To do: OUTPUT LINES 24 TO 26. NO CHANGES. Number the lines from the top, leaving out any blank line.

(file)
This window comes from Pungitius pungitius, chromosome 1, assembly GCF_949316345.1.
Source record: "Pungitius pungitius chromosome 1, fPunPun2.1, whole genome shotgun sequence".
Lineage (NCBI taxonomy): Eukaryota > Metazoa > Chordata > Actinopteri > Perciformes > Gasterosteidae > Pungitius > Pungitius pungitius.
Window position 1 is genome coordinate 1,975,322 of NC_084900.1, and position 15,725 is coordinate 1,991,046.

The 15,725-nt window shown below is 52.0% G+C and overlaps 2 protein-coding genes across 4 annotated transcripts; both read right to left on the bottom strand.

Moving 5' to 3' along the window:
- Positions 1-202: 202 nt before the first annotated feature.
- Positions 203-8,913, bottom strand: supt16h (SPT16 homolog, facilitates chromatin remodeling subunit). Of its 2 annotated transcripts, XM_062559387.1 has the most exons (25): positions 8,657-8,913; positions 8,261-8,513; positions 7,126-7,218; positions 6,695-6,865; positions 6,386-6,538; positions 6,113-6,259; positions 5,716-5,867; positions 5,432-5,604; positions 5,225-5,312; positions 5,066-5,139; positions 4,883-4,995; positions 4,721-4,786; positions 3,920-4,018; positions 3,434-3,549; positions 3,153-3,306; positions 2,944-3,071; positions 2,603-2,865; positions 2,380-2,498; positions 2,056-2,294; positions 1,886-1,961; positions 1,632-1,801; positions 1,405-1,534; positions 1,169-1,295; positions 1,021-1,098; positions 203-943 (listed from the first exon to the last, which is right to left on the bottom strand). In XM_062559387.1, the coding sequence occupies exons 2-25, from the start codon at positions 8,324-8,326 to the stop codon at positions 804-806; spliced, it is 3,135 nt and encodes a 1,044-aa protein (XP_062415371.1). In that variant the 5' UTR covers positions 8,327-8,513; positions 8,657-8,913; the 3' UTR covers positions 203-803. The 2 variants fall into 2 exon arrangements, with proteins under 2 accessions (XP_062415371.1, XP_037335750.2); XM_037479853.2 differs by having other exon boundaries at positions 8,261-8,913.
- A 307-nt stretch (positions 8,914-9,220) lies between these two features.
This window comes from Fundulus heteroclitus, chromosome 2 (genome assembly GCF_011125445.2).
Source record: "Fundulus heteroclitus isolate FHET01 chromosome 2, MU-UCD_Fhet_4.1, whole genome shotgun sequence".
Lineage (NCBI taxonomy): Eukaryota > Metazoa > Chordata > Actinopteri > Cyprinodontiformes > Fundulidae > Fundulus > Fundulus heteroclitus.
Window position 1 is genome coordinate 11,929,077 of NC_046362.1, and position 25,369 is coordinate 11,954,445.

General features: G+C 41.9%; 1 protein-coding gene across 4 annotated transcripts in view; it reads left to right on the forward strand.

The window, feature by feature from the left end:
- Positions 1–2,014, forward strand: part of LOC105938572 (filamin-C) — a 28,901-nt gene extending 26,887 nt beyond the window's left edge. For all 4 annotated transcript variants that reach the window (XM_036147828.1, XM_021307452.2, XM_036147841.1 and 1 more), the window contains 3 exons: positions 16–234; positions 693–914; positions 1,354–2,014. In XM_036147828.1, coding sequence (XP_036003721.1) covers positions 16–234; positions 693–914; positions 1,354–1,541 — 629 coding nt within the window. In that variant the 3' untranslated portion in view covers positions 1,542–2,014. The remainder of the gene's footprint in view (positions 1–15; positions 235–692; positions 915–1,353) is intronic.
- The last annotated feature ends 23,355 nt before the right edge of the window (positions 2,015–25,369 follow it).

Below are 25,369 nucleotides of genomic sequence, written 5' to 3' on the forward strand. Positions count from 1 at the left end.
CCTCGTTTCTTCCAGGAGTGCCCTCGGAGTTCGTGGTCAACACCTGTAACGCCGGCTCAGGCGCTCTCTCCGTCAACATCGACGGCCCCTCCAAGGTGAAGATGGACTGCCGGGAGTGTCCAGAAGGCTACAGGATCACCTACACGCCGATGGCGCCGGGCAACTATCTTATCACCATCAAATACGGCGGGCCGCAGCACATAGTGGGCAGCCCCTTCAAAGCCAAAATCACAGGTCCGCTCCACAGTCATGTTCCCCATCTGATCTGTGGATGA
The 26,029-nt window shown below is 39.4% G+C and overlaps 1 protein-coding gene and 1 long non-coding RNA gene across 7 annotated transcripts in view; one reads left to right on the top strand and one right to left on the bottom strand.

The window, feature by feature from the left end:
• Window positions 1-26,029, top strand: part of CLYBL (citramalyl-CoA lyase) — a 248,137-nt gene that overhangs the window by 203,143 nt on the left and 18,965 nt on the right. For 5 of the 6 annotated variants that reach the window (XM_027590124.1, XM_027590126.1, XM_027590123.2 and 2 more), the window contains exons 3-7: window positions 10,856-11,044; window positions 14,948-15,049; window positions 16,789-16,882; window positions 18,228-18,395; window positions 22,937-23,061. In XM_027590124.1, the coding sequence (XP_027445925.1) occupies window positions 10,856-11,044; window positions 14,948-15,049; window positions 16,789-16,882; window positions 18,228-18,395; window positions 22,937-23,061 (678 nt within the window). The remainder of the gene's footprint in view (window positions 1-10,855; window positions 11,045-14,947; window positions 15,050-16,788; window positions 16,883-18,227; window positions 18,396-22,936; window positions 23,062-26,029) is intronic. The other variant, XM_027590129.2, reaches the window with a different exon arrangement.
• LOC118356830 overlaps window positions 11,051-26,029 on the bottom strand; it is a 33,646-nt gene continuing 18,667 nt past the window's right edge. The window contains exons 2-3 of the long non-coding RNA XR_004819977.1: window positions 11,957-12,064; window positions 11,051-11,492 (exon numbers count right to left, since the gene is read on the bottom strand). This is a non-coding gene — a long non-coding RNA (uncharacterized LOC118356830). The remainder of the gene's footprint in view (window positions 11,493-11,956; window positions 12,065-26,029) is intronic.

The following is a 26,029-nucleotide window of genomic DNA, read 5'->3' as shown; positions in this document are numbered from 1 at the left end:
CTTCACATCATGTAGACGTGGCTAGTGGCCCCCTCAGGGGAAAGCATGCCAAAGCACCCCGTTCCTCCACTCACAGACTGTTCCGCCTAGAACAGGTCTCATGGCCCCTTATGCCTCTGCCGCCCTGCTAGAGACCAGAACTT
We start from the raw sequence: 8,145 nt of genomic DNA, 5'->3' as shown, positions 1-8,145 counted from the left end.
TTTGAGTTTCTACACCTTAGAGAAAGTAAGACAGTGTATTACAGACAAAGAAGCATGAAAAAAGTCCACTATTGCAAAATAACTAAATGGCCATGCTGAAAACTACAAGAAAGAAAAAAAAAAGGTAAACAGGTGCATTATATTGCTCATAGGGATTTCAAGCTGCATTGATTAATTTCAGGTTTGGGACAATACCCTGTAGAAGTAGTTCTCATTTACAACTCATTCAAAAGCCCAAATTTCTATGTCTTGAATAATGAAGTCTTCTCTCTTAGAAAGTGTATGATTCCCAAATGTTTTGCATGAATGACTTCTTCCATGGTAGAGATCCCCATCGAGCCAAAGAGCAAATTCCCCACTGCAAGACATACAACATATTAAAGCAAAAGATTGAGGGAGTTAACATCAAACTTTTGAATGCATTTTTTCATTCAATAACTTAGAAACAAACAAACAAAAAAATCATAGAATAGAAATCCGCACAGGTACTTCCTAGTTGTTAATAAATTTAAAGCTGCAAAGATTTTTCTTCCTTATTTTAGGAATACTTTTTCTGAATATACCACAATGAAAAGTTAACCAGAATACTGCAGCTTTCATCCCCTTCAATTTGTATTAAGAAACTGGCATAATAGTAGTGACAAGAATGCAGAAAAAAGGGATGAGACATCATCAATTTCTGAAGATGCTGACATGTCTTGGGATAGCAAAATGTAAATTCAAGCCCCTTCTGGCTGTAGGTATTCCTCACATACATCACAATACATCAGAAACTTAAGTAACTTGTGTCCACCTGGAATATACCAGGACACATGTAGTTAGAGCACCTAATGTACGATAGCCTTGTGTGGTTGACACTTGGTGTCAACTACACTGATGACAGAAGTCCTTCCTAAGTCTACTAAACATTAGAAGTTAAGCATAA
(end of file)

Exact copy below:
The following is a 26,029-nucleotide window of genomic DNA, read 5'->3' as shown; positions in this document are numbered from 1 at the left end:
CTTCACATCATGTAGACGTGGCTAGTGGCCCCCTCAGGGGAAAGCATGCCAAAGCACCCCGTTCCTCCACTCACAGACTGTTCCGCCTAGAACAGGTCTCATGGCCCCTTATGCCTCTGCCGCCCTGCTAGAGACCAGAACTT
We start from the raw sequence: 8,145 nt of genomic DNA, 5'->3' as shown, positions 1-8,145 counted from the left end.